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Parent Dyslexia Blog: When Other Kids are Reading "Big" Books ...

Categories: Disability Type, Learning Disabilities, Parenting

Big books. You know them. SCARY books. Gigantic books. I was waiting for the day my son's friends would start reading them, but it still crept up on me. He's nine years old, and he is dyslexic. He is also my oldest child, so I'm never quite sure what books his friends are reading. We've had a Learning Ally subscription for a while now, but usually I am scrambling trying to find a book he may like. Aside from "Tales of a Fourth Grade Nothing" by Judy Blume, I've failed miserably at this task. Warrior BookThis week, he started asking for a series of books called "Warriors" by Erin Hunter. I'm an avid reader, but I had not heard of this series. Apparently, there is an entire line! He said two of his friends at school have been reading them, so I was all about seeking them out. My kids have had library cards practically since birth, so we went to our local public library today to find them. I searched and searched in the kid section to no avail. Our librarian told us they are actually in the TEEN section!! Yikes!! BIG books! Much bigger than I thought! Thankfully, she also assured me the content is just fine for older elementary - it's about various clans of cats and their adventures. However, they are in the teen section because the reading level is older. I didn't expect this! With a huge grin, he doesn't just pick out one. Oh no, he picks out TWO and heads straight up to the check out with his library card. You would never know this child wasn't eye-reading these books like his friends! And that's when it hit me hard - my son is confident checking out these books due to the wonderful volunteer readers at Learning Ally. He can fit in with his friends. He can talk about current books. He can absorb those higher level vocabulary words and build comprehension! I sneakily grabbed two books that are on his reading level, "easy books" as he calls  them, and put them on my own library card. We are working on eye reading also, of course. Reading instruction and audiobooks go together beautifully, but both are just that ....just reading. Once home, his eyes light up as he says:ear reading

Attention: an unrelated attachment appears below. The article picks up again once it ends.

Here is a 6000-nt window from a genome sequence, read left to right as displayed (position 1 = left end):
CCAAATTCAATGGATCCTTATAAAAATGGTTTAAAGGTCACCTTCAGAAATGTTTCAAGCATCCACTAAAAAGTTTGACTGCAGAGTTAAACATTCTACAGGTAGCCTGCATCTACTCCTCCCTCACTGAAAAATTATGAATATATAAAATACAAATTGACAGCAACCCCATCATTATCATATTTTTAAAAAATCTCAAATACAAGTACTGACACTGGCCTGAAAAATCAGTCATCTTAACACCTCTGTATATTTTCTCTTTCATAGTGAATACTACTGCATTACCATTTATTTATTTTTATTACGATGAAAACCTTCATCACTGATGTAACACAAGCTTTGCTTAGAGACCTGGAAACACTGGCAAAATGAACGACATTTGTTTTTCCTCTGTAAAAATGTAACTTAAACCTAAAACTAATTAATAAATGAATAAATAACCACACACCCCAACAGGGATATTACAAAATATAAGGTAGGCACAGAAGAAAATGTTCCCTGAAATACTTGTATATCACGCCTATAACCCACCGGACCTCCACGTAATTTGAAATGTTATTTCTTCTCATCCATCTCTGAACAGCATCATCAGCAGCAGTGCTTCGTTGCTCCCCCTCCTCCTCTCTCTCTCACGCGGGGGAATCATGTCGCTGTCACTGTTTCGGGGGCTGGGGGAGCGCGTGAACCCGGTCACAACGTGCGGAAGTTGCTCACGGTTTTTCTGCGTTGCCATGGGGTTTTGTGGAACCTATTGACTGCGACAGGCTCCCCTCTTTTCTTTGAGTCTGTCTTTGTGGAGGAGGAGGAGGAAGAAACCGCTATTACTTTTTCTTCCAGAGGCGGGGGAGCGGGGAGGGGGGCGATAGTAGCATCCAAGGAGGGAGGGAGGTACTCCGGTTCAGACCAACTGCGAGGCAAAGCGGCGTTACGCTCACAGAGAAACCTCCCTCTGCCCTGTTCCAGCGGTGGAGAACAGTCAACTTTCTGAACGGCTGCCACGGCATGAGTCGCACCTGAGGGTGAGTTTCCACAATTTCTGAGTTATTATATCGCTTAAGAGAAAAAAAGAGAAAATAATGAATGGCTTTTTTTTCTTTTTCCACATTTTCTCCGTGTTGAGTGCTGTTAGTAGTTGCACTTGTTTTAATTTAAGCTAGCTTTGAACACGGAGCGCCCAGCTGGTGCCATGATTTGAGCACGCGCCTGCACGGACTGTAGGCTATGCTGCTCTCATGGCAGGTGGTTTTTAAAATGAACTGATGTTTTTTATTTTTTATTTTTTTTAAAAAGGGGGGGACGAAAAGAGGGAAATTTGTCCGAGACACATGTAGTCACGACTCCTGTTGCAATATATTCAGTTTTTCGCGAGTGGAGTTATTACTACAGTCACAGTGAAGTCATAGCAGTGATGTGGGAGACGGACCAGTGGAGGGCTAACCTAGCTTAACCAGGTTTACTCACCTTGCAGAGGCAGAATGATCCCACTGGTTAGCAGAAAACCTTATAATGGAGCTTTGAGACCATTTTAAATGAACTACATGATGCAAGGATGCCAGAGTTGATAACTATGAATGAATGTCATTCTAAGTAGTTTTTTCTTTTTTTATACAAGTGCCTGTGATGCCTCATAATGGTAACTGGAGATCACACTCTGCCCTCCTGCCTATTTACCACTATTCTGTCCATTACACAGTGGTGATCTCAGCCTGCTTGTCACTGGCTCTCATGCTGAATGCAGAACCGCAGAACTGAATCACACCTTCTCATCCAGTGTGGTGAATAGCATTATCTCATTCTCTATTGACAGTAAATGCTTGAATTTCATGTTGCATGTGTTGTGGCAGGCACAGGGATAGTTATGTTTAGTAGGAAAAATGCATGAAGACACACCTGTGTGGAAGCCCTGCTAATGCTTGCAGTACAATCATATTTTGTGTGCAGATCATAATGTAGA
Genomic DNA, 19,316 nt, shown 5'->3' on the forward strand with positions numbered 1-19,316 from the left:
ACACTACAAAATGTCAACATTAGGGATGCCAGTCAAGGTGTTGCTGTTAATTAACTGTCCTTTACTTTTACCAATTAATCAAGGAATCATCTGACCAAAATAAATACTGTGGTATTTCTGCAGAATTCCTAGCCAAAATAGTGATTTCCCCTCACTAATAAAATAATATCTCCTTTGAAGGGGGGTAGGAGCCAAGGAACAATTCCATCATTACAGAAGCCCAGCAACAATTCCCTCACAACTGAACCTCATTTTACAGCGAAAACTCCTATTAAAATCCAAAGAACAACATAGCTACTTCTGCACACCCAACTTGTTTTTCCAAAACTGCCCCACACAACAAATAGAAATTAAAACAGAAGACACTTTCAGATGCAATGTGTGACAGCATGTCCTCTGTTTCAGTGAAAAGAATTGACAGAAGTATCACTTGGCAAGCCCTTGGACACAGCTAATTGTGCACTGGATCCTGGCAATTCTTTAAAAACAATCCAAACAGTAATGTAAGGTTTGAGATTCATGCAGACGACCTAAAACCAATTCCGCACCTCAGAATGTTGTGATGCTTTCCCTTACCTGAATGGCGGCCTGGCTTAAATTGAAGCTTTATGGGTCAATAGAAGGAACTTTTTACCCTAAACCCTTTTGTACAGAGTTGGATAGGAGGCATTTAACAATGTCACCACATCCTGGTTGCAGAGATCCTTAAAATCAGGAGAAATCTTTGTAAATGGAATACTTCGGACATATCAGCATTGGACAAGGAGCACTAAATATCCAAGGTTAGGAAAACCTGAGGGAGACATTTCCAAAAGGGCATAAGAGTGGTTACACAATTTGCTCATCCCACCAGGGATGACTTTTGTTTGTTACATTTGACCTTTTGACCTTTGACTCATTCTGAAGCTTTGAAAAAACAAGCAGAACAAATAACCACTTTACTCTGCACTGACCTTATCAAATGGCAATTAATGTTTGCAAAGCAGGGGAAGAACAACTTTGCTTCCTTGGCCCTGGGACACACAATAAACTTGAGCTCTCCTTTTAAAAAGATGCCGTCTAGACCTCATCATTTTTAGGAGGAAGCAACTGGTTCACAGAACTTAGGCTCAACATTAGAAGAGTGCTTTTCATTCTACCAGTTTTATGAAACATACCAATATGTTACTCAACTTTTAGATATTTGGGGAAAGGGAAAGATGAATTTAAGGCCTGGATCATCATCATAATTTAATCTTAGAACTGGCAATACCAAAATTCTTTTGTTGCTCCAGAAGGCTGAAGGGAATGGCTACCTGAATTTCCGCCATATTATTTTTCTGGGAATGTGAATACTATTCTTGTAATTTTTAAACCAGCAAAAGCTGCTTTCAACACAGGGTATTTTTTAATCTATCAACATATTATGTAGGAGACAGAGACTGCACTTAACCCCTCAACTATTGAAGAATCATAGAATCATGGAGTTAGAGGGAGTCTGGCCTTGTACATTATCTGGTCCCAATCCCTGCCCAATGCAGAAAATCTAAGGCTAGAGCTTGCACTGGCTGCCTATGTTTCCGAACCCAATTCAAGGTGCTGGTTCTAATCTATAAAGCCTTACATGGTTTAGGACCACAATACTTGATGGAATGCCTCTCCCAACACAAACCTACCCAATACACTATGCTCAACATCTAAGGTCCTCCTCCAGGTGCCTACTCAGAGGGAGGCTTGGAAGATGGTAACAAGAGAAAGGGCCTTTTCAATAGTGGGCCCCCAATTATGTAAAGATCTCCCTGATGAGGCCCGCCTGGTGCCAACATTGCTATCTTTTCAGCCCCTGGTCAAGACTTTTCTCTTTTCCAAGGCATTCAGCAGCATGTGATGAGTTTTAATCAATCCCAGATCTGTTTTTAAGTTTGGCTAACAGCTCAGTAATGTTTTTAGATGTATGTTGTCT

"I can't believe I'm reading the same books that the other boys are reading!" 
With those words my Mama heart burst with joy and thanks at our modern technology! Because it's going to be okay. As he gets older, and we continue to work on our eye reading (via Orton-Gillingham instruction), the wonders of technology will allow him to grow and stretch his wings - just like everyone else in his class. And I'm happy. Learning Together,  Jules  JulesJules Johnson is the mom of two children who have dyslexia and one of the co-founders of Decoding Dyslexia-TN.  After 12 years as a broadcast meteorologist, Jules joined the Learning Ally family in 2014 to help make the world a better place for those who have print disabilities like dyslexia or visual impairment. If you are interested in a Learning Ally subscription, please check out all we have to offer at www.LearningAlly.org